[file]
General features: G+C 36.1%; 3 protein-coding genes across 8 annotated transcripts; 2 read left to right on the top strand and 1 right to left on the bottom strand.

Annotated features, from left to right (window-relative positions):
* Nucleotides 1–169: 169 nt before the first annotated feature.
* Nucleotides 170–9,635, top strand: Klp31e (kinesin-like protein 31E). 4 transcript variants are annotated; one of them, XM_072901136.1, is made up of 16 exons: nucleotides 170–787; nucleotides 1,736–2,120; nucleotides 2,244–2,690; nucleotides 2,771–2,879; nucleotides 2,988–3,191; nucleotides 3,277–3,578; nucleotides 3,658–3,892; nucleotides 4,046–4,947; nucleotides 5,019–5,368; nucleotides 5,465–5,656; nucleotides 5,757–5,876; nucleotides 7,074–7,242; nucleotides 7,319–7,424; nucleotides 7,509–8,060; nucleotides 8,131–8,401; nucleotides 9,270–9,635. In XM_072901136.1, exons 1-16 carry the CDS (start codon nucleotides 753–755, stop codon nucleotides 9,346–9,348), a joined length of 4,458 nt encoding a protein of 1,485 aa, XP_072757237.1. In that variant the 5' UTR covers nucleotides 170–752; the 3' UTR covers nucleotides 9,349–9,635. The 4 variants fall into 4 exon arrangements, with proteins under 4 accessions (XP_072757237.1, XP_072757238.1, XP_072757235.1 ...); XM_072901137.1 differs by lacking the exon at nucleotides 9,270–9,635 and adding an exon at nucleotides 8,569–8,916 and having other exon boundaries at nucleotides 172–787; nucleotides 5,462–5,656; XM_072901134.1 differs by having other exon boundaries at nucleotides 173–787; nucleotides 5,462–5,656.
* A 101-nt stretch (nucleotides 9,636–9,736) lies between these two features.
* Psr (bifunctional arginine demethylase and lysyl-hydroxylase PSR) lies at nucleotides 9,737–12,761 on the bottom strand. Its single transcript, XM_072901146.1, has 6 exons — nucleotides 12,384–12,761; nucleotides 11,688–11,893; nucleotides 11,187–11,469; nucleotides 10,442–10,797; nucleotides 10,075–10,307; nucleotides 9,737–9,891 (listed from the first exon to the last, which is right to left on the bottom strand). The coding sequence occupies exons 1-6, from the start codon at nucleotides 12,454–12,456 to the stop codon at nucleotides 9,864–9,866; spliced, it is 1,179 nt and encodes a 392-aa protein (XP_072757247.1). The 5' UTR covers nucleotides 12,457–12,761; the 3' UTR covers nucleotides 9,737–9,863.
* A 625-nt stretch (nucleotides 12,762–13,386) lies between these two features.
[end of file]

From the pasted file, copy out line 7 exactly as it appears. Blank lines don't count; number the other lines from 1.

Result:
* A 625-nt stretch (nucleotides 12,762–13,386) lies between these two features.